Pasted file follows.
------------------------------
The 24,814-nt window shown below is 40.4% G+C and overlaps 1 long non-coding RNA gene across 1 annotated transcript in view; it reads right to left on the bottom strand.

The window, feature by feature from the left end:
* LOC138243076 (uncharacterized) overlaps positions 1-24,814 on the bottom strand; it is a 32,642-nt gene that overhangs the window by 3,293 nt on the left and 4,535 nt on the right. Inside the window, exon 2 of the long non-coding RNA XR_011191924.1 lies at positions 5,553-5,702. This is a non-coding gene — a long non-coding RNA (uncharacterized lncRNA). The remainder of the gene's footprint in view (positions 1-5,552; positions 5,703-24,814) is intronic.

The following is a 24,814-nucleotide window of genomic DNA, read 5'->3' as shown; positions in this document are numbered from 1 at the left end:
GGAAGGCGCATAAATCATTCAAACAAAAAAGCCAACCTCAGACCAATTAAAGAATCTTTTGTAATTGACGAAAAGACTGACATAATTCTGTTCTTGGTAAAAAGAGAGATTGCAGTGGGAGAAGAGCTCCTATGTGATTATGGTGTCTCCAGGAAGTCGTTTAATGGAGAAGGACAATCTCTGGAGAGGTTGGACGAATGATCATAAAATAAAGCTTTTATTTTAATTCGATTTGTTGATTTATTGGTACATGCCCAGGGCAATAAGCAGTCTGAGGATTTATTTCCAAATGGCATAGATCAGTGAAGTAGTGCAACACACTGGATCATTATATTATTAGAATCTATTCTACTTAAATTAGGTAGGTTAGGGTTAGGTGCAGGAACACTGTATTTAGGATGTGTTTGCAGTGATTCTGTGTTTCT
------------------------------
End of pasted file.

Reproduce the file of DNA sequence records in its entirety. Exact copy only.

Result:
The 24,814-nt window shown below is 40.4% G+C and overlaps 1 long non-coding RNA gene across 1 annotated transcript in view; it reads right to left on the bottom strand.

The window, feature by feature from the left end:
* LOC138243076 (uncharacterized) overlaps positions 1-24,814 on the bottom strand; it is a 32,642-nt gene that overhangs the window by 3,293 nt on the left and 4,535 nt on the right. Inside the window, exon 2 of the long non-coding RNA XR_011191924.1 lies at positions 5,553-5,702. This is a non-coding gene — a long non-coding RNA (uncharacterized lncRNA). The remainder of the gene's footprint in view (positions 1-5,552; positions 5,703-24,814) is intronic.

The following is a 24,814-nucleotide window of genomic DNA, read 5'->3' as shown; positions in this document are numbered from 1 at the left end:
GGAAGGCGCATAAATCATTCAAACAAAAAAGCCAACCTCAGACCAATTAAAGAATCTTTTGTAATTGACGAAAAGACTGACATAATTCTGTTCTTGGTAAAAAGAGAGATTGCAGTGGGAGAAGAGCTCCTATGTGATTATGGTGTCTCCAGGAAGTCGTTTAATGGAGAAGGACAATCTCTGGAGAGGTTGGACGAATGATCATAAAATAAAGCTTTTATTTTAATTCGATTTGTTGATTTATTGGTACATGCCCAGGGCAATAAGCAGTCTGAGGATTTATTTCCAAATGGCATAGATCAGTGAAGTAGTGCAACACACTGGATCATTATATTATTAGAATCTATTCTACTTAAATTAGGTAGGTTAGGGTTAGGTGCAGGAACACTGTATTTAGGATGTGTTTGCAGTGATTCTGTGTTTCT